Those were the behemoth vacuums of the 1980s, which sometimes seemed bigger than the rooms they were meant to clean. One of the most advantageous aspects of the stick vacuums we are reviewing here is that they are extraordinarily slight. They take up extremely little space in storage, and they run much more quietly than the vacuums of yore.

Most of these vacs work on the same principles as any other vacuum cleaner. They create suction by the movements of a small pump system connected to a belt that’s run by a very fast motor. As the motor turns, the belt rotates and moves the pump through its cylinder. The suction this creates also creates an opposite force that you can feel as an air current coming out of the upper parts of the motor.

To help pick up hairs, dust, and debris, each vacuum has a series of stiff nylon bristles clustered at the end of its mouth, where the suction hits the floor. Additional filters trap much smaller dust particles, preventing the projection of allergenic material out of the vacuum’s vents.

The difference between a stick vacuum and any other vacuum, however, lies in the ergonomics of its design. The long, thin shape used by these models allows you to gain access to tighter areas for a more thorough cleaning. The vacuums are also lighter as a result of their streamlined design, so raising them up to clean tough-to-reach areas is much easier, as is their transportation, storage, and cleaning.

The Clean, Clear Choice

I’ll always remember the commercials for the Oreck vacuum cleaner that aired when I was a kid. In them, the inventor of the unit, into his old age, stood before the cameras holding his vacuum aloft with just his pinky finger. The point was that his vacuum was so significantly lighter than its competition that you’d be that much more blown away by its suction power.

Compared the powerful stick vacuums on our list, the original Oreck seems a bit like a dinosaur in the age of man. The units on the market today boast just as much power, however, and most weigh less than that old Oreck.

Weight is the easy measure to understand here, but how exactly does the vacuum industry evaluate the suction force of a cleaner? Than answer is air watts.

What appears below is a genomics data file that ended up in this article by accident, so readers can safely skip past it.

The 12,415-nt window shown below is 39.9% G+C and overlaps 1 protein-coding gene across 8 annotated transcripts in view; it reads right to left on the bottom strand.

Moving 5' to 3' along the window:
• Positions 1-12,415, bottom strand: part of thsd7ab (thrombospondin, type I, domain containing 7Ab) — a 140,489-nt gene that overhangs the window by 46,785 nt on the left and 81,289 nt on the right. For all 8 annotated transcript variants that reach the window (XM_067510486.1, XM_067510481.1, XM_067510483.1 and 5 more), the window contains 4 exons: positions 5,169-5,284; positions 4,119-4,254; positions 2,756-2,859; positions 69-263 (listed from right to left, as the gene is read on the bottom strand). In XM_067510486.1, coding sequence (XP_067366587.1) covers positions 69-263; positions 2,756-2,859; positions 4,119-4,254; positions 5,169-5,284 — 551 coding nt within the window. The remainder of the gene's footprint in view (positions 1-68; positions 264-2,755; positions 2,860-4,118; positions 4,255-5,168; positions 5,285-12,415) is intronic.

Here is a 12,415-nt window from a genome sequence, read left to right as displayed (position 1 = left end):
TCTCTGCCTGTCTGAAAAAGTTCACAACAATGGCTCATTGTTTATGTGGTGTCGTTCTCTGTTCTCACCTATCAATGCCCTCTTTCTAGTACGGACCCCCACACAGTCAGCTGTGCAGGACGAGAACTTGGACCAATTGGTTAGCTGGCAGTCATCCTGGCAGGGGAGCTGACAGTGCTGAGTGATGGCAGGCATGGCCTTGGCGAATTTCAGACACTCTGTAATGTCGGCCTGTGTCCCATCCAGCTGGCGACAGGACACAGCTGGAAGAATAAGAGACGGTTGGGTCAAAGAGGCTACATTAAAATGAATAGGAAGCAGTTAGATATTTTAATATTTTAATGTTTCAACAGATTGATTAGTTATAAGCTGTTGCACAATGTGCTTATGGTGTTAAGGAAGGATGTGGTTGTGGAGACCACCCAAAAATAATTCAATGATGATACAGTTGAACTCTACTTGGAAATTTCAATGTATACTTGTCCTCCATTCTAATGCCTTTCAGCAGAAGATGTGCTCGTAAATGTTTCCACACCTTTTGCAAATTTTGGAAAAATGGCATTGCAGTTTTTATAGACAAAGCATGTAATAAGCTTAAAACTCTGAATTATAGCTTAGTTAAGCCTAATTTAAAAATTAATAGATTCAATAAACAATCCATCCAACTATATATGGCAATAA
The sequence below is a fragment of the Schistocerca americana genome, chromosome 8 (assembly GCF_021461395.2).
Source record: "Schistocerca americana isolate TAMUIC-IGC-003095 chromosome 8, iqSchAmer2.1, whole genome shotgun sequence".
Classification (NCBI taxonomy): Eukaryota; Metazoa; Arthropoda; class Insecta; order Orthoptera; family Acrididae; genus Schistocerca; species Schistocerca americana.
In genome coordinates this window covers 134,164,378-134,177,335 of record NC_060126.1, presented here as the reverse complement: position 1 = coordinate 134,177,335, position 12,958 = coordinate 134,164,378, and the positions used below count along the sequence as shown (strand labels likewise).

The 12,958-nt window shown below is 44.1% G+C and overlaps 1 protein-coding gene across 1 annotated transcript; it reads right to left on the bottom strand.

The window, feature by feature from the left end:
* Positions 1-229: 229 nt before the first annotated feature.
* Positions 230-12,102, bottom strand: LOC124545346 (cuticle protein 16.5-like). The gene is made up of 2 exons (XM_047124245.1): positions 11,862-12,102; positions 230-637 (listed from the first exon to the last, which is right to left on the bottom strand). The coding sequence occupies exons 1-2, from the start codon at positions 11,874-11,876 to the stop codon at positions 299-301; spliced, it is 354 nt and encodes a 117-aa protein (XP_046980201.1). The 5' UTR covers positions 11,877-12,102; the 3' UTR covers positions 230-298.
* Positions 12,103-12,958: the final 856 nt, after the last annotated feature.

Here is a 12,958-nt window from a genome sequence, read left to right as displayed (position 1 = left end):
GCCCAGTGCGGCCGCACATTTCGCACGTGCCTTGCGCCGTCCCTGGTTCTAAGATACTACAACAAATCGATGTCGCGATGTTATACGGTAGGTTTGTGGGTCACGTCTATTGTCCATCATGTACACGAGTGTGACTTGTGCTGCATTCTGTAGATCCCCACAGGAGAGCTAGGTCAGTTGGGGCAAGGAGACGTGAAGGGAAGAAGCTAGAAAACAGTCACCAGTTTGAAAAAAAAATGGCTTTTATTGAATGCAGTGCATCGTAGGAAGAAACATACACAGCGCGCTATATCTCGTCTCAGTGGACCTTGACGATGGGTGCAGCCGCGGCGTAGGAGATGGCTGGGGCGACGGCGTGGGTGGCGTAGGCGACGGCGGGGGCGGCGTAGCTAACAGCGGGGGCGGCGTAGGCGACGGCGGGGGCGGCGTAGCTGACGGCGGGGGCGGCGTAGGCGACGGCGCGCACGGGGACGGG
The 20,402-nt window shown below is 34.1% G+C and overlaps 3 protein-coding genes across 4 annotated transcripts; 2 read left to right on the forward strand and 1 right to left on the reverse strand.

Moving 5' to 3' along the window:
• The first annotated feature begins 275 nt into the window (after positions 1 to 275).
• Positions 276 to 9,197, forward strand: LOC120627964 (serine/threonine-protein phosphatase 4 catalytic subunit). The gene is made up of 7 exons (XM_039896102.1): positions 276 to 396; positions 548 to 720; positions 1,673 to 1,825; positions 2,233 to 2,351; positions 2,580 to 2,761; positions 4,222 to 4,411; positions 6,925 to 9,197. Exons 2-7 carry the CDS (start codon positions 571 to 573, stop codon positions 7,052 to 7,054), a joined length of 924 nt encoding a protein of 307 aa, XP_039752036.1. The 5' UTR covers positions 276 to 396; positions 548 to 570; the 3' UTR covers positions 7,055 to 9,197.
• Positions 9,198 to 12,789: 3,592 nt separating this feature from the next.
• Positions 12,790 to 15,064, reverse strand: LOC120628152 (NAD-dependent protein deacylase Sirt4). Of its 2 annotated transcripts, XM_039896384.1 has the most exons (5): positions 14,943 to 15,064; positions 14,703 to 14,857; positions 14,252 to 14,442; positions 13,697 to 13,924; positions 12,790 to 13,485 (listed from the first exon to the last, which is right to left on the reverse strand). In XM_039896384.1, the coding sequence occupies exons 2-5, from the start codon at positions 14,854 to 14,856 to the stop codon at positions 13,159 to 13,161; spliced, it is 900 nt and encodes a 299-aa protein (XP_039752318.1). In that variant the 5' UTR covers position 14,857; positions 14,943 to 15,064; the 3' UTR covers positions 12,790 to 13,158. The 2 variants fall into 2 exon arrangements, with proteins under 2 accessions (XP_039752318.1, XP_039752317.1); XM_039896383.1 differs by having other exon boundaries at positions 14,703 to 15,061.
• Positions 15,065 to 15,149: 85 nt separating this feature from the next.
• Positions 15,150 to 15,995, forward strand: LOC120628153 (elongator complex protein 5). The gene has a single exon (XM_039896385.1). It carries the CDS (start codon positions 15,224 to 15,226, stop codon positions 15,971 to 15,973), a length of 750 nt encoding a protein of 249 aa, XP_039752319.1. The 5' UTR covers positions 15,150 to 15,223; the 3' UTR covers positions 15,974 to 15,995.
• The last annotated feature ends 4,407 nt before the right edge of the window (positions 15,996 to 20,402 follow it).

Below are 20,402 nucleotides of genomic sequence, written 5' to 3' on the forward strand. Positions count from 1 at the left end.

Air watts are measured by the amount of suction a vacuum cleaner imposes on a certain amount of water moving through a specific diameter tube. The larger that amount, the better, as it means the vacuum cleaner moves more water through the tube more consistently, which will result in a faster, more thorough cleanup in your home.

Still, weight and air watts aren’t the totality of the picture. You also want to see how a given stick vacuum feels in your hand if you get the chance. Models with their motors and chambers mounted down toward the vacuum head (the more standard configuration) will be easier to push and pull along a carpet, as they have that bottom-heavy stature aiding in their inertia.

Models with motors situated toward the handles, however, might need a little more elbow grease when moving them along a thick, tough carpet. The advantage of such a vacuum is that it’s much easier to pick up if you want to use it on a bed, on some drapes, or anywhere else up high that’s hard to reach with a normal vacuum.

Take a close look at the space you intend to clean before making your choice, and you ought to do just fine.

An Evolution Back Towards Simplicity

While the first vacuum cleaners that actually produced suction by mechanical means came out in the middle of the 19th century, they were manually operated, and motorized vacs wouldn't hit the scene until 1901. That's when an inventor named Hubert Cecil Booth improved upon the motorized cleaner he'd seen at a demonstration a few years earlier at Empire Music Hall in London.

That earlier design blew dust into a receptacle instead of sucking it up into a bag for later disposal, and it was Booth that turned the process around. Those early vacs operated by the power of combustion engines, and a lone hose ran from the engine–which was usually located outside the house–to a wand for directional cleaning.

By 1905, smaller, albeit weaker, models made their way into the wealthier homes of England. What they sacrificed in power they made up for in portability, as these proved to be the first domestically convenient vacuums available. Still, it wasn't until 1907 that anyone successfully ran a portable vacuum with electricity instead of gas.

The elongated wands used in the design of old, domestic vacuums more closely resembles the stick vacuums that are so popular today than the bigger bulkier vacs of the late 20th century. Advances in vacuum power are the primary drivers of this trend toward a slighter, thinner style, and there's no reason to believe we won't soon see the larger vacuums of the 80s and 90s disappear from the market altogether.



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Last updated on December 15, 2017 by Tina Morna Freitas

Tina Morna Freitas is a writer who lives in Chicago with her family and two cats. She enjoys making and sipping margaritas and aspires to be a crazy cat lady once all the children are grown.